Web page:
eastern CONUS will lift to the northeast and a trough will develop
along the western states. That will allow upper level ridging to
progress toward the Mississippi River Valley. The rising heights
associated with that ridge will signal a warming trend, and a
northward progression of a baroclinic zone into Illinois. A
southwest flow aloft along that zone will help to keep the frontal
region nearly stationary across southern Illinois for several days.
The models are advertising several periods of precipitation to
develop during that time, as shortwaves move northeast along that
baroclinic zone.

The first push of significant precip looks to arrive Saturday night
and linger into Sunday night. The precip should start out as all
snow and remain snow until Sunday afternoon, when some rain possibly
develops south of I-70. There appears to be enough frontogenetical
forcing and deep enough moisture to support the accumulation of
several inches of snow in our forecast area, especially north of
I-70 where precip should remain all snow until the system departs
Sunday night. Any change to rain south of I-70 would diminish snow
totals there. Still, slippery travel conditions appear likely from
Sat night into Sunday night.

A lull in the precip is forecast for late Sunday night and Monday,
as dry surface high pressure passes across Illinois.

The next wave of precip is projected for Monday night and Tuesday,
as low pressure progresses from northern Texas and up the Ohio River
Valley. A much stronger surge of warm air is indicated ahead of the
low pressure center, especially aloft in the 900-800mb layer. The
precip should start out as snow Monday night ahead of the low center.
Model consensus has the low crossing southern IL on Tuesday, which
could cause a transition from snow to rain across at least the
southern half of our forecast area. Depending on how cold the
surface temperatures remain Tuesday morning, we could see a period
of freezing rain somewhere north of I-72 during that transition.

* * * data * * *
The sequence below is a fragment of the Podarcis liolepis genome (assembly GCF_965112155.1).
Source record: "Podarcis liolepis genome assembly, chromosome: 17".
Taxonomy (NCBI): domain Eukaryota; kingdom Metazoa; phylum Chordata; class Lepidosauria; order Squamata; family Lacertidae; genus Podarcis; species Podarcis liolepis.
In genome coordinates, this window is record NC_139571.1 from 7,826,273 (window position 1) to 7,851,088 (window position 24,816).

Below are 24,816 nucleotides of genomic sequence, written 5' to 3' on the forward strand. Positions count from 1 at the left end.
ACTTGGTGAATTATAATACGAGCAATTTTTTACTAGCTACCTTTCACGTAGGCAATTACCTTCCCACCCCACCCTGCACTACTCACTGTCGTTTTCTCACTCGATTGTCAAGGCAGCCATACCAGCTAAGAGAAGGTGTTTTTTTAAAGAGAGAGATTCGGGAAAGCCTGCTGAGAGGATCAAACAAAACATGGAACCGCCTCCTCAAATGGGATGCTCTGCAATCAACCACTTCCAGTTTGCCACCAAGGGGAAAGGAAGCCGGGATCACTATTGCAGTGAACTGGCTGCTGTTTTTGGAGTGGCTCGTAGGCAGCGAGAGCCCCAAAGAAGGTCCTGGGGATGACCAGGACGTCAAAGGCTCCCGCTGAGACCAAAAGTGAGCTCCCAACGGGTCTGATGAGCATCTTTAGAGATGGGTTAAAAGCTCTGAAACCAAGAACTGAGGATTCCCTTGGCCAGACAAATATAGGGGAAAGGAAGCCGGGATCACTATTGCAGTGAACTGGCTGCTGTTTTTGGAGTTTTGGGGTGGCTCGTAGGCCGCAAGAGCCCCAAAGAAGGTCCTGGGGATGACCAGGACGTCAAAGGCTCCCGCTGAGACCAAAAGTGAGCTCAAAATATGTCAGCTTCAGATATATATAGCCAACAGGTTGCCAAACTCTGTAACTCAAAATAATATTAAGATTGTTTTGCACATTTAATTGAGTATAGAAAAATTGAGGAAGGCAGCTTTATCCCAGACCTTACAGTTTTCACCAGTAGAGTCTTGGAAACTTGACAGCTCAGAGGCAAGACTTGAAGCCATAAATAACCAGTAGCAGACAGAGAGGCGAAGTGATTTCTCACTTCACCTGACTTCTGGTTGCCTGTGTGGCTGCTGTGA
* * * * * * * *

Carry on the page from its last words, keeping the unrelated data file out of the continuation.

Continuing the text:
NW counties could remain all snow, and see several inches of
accumulation, while southeast areas could see between a half inch
and one inch of rainfall. Due to model differences with warm air
and the track of the low, we will just mention rain or snow in
most areas on Tuesday for now.

Another push of cold air is forecast behind that system for
Wednesday and Wed night, but no precipitation should occur during
that time.


.AVIATION...(For the 06Z TAFS through 06Z Thursday night)

Light snow is slowly overspreading all the TAF sites and by 06z,
it should be snowing at all locations. IFR conditions should be
occurring at all locations, except for SPI and DEC, but will keep
a TEMPO group for IFR conditions for those two sites overnight. As
the system continues to move southeast overnight conditions will
gradually improve. Upstream observations indicate that MVFR type
conditions will occur during the morning hours and into the
afternoon. Light snow or flurries will still be possible through
the afternoon, but then end during the evening hours. Winds will
become northerly and last through the TAF period.





LONG TERM...Shimon
AVIATION...Auten is the U.S. government's official web portal to all federal, state and local government web resources and services.